Bjorg Lambrecht (Lotto Soudal) may only be 22, and in only his second year in the WorldTour, but if he's somewhere in the running for the overall of the Tour de Pologne by the end of this week, don't be too surprised.
The similarities between Pologne's short, punchy, wooded climbs and those of the Ardennes are often commented on, and the young Belgian has already put in a hugely promising series of rides in Belgium's hilly Classics this spring.
Fifth at the Brabantse Pijl, sixth at Amstel Gold and fourth at Flèche Wallonne this April, as well as being a former under-23 Liège-Bastogne-Liège winner, Lambrecht's climbing talents may well come to the fore on Tuesday's ultra-steep, unprecedented ascent of Kocierz in Poland. And after that, who knows?
"I had a good first stage, and I hope I can keep that going today [Sunday] and tomorrow," Lambrecht told Cyclingnews ahead of stage 2. "The important thing in these first three stages is not to lose time."
Recent Tour de Pologne history for Belgian climbers has certainly been favourable, and 18th overall at last year's race was an excellent result for Lambrecht in his first year as a pro – and at WorldTour level, too. In 2017, Bahrain-Merida's Dylan Teuns – then with BMC – claimed third at Flèche Wallonne in April, and then went on to win both the Tour de Wallonie and the Tour de Pologne – his first WorldTour victory – as part of a golden summer of success for the Belgian, who also recently won a stage at this year's Tour de France.
Lambrecht – the U23 world championship silver medallist last year in Austria – is still on the hunt for his first pro win, and he admits that there are "definite similarities between here and the Ardennes".
"If my condition is good enough, then I have a chance for a good GC and a stage win would be really nice. Plus this race is very important for our sponsor, Soudal," Lambrecht said. "But there are three of us in the team with possible GC chances here, so, after stage four, we'll decide what we do and how we play it."
Pologne is also a build-up event for the Vuelta a Espana for Lambrecht, and he regards it as a key element in his form-building for the Spanish Grand Tour.
"I've not raced for quite a while, and I've been doing altitude training in Livigno, so this race should be ideal for the higher heart-rates and everything. Yesterday [stage 1 – a bunch sprint], that certainly wasn't a problem."
Lambrecht had time on Saturday evening to look at a video of how another up-and-coming Belgian, Remco Evenepoel (Deceunink-QuickStep), put in a brilliant performance in Spain to win the Clasica San Sebastian.
"I knew he was already a real phenomenon," said Lambrecht. "I never rode with him personally before turning pro in races because he's three years younger than me. But I know guys that have, and they're very impressed.
"Now you see what he's doing with the pros and it's unbelievable. He's playing with the pros and he's only 19."
As for Lambrecht's chances in Poland, team director Mario Aerts told Cyclingnews that although the altitude is high, the parcours are not extreme.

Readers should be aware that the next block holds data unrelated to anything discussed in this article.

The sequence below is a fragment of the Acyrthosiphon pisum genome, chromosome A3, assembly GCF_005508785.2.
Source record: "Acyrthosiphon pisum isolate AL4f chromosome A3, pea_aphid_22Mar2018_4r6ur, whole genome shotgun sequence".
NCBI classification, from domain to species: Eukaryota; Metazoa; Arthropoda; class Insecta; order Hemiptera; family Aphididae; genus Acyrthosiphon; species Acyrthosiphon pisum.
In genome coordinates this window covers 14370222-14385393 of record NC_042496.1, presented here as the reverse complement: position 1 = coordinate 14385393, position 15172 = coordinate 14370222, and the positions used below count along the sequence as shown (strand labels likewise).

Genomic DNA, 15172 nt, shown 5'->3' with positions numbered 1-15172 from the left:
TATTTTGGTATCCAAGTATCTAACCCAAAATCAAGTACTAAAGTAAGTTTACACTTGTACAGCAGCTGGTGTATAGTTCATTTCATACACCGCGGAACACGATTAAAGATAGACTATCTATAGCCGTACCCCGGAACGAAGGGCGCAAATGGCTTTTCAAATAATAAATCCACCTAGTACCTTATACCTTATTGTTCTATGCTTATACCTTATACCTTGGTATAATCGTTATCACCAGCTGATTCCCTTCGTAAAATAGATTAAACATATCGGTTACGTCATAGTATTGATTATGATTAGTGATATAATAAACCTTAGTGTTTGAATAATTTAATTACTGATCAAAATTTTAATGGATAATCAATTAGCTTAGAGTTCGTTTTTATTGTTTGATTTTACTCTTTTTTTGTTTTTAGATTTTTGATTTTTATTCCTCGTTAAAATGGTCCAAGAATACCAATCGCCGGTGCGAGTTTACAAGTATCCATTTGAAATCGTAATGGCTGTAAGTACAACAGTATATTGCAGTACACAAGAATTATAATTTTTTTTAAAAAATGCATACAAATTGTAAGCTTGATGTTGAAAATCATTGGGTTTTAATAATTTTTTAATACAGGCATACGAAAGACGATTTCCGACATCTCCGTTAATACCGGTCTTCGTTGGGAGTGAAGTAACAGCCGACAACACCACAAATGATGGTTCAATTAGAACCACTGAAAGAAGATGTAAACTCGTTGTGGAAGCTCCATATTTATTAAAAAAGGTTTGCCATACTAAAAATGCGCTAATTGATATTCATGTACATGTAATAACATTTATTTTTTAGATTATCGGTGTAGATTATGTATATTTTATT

"Of course, every team has a GC racer, but it's not like in some events where we think, 'Heck, what can we do here?'
"Bjorg's come off altitude training, so he's not at his peak, but a lot of guys are starting out [the second part of the season] here, too. We can afford to be ambitious," said Aerts.
A former winner of Flèche Wallonne, in 2002, as well as taking third in the legendary snow-blighted edition of the race in 1999, Aerts added: "I think stage four will be quite similar to how Flèche Wallonne plays out normally: everybody will get to the foot of the climb together and then we'll see what happens."
Aerts confirmed that Lambrecht will return to altitude for another week in Sierra Nevada in southern Spain after finishing racing at the Tour de Pologne. The team used the same strategy, he said, with Cadel Evans a few years back: training for three weeks at altitude, then racing a week-long event, then returning to altitude for another week before the Grand Tour itself.
"If it doesn't work out, then we can change it. It's now, when he's young, that we can experiment a bit," Aerts said.
One area where Lambrecht is already exactly where the team want him to be is his positioning in the peloton. Slightly unusually for a young climber, Lambrecht doesn't have a more experienced rider sherpa-ing him, but, Aerts said, that's because he's capable of following anyone in the bunch.
"It's very impressive. Of course, we help him, but he doesn't need a lot of teammates around him – and, in fact, he doesn't even like it."
As for the Kocierz climb, Lotto Soudal's Polish racer Tomasz Marcyzinski, also racing in Poland this week, has been to scout out the ascent and kept his team informed.
"It's very hard for 800 metres, and then a little bit up and down," Lambrecht said. "If I can get up the steep part OK, then hopefully I'll be able to sort myself out in the sprint. But first I have to survive 800 metres – and then we'll see."
Alasdair Fotheringham has been reporting on cycling since 1991. He has covered every Tour de France since 1992 as well as numerous other bike races of all shapes and sizes, ranging from the Olympic Games in 2008 to the now sadly defunct Subida a Urkiola hill climb in Spain. Apart from working for Cyclingnews.com, he is also the cycling correspondent for The Independent and The Independent on Sunday.
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